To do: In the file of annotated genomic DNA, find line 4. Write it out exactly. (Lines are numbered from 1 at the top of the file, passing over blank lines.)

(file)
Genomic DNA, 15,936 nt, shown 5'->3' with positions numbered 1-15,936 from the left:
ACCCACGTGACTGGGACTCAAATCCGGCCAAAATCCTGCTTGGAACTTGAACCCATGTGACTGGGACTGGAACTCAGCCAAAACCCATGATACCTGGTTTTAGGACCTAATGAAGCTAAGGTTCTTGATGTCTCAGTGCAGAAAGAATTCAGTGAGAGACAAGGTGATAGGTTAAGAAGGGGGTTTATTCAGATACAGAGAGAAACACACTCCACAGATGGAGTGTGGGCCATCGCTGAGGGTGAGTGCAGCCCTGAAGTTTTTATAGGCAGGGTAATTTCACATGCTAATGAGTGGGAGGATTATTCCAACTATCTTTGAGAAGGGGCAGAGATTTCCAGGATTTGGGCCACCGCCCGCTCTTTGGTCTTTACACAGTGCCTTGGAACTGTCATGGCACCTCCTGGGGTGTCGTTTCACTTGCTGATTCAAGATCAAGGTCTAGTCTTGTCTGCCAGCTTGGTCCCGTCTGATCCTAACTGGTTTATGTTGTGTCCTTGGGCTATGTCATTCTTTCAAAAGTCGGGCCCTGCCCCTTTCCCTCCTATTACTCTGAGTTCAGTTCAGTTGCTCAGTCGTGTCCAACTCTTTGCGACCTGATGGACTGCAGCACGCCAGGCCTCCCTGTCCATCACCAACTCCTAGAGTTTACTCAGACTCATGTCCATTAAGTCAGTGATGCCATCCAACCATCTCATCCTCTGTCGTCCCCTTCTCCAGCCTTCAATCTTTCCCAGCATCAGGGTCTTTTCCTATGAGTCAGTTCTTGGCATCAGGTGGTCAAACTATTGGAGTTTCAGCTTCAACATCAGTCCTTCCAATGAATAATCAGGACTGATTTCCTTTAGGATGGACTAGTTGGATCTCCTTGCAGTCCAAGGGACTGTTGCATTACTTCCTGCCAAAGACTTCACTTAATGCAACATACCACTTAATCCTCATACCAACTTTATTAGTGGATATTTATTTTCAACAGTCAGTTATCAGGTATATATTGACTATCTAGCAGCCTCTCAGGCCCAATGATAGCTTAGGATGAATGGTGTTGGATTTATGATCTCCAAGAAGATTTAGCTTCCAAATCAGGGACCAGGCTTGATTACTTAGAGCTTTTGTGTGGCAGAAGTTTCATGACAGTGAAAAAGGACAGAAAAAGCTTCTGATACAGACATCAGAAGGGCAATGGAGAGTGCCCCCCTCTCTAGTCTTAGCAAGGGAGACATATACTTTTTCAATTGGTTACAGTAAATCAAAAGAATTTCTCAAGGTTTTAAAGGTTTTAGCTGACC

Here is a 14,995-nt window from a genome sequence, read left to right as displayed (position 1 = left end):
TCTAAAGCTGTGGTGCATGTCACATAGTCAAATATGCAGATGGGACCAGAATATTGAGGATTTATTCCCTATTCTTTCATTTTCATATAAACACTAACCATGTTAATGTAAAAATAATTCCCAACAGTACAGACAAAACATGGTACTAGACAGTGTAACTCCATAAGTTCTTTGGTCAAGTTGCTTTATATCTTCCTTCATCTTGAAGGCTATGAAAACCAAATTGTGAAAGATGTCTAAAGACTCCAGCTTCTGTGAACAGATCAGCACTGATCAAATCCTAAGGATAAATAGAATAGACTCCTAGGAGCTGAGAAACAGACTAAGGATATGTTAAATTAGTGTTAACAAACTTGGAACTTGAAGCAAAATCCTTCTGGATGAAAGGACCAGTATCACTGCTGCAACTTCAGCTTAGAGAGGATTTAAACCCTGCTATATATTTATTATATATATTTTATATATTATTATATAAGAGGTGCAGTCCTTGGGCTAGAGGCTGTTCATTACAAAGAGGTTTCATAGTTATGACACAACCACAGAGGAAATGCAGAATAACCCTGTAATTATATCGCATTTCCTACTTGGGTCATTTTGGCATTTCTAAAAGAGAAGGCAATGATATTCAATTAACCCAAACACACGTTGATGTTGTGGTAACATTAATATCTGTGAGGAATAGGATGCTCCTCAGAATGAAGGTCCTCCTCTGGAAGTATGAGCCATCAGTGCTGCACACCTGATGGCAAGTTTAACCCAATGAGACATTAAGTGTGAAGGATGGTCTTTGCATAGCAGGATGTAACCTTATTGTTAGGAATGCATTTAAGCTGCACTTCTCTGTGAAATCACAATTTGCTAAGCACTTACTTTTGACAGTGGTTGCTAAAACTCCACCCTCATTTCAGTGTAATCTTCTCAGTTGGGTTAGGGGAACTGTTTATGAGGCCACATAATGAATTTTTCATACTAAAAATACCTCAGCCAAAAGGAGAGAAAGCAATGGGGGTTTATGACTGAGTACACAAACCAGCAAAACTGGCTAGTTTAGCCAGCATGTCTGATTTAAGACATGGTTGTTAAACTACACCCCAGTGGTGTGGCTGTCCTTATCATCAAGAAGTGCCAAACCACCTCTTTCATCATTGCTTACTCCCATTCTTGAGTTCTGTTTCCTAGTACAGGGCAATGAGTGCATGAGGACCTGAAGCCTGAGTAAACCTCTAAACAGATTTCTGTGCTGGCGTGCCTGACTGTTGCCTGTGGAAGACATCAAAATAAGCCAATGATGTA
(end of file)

TCTAAAGCTGTGGTGCATGTCACATAGTCAAATATGCAGATGGGACCAGAATATTGAGGATTTATTCCCTATTCTTTCATTTTCATATAAACACTAACCATGTTAATGTAAAAATAATTCCCAACAGTACAGACAAAACATGGTACTAGACAGTGTAACTCCATAAGTTCTTTGGTCAAGTTGCTTTATATCTTCCTTCATCTTGAAGGCTATGAAAACCAAATTGTGAAAGATGTCTAAAGACTCCAGCTTCTGTGAACAGATCAGCACTGATCAAATCCTAAGGATAAATAGAATAGACTCCTAGGAGCTGAGAAACAGACTAAGGATATGTTAAATTAGTGTTAACAAACTTGGAACTTGAAGCAAAATCCTTCTGGATGAAAGGACCAGTATCACTGCTGCAACTTCAGCTTAGAGAGGATTTAAACCCTGCTATATATTTATTATATATATTTTATATATTATTATATAAGAGGTGCAGTCCTTGGGCTAGAGGCTGTTCATTACAAAGAGGTTTCATAGTTATGACACAACCACAGAGGAAATGCAGAATAACCCTGTAATTATATCGCATTTCCTACTTGGGTCATTTTGGCATTTCTAAAAGAGAAGGCAATGATATTCAATTAACCCAAACACACGTTGATGTTGTGGTAACATTAATATCTGTGAGGAATAGGATGCTCCTCAGAATGAAGGTCCTCCTCTGGAAGTATGAGCCATCAGTGCTGCACACCTGATGGCAAGTTTAACCCAATGAGACATTAAGTGTGAAGGATGGTCTTTGCATAGCAGGATGTAACCTTATTGTTAGGAATGCATTTAAGCTGCACTTCTCTGTGAAATCACAATTTGCTAAGCACTTACTTTTGACAGTGGTTGCTAAAACTCCACCCTCATTTCAGTGTAATCTTCTCAGTTGGGTTAGGGGAACTGTTTATGAGGCCACATAATGAATTTTTCATACTAAAAATACCTCAGCCAAAAGGAGAGAAAGCAATGGGGGTTTATGACTGAGTACACAAACCAGCAAAACTGGCTAGTTTAGCCAGCATGTCTGATTTAAGACATGGTTGTTAAACTACACCCCAGTGGTGTGGCTGTCCTTATCATCAAGAAGTGCCAAACCACCTCTTTCATCATTGCTTACTCCCATTCTTGAGTTCTGTTTCCTAGTACAGGGCAATGAGTGCATGAGGACCTGAAGCCTGAGTAAACCTCTAAACAGATTTCTGTGCTGGCGTGCCTGACTGTTGCCTGTGGAAGACATCAAAATAAGCCAATGATGTA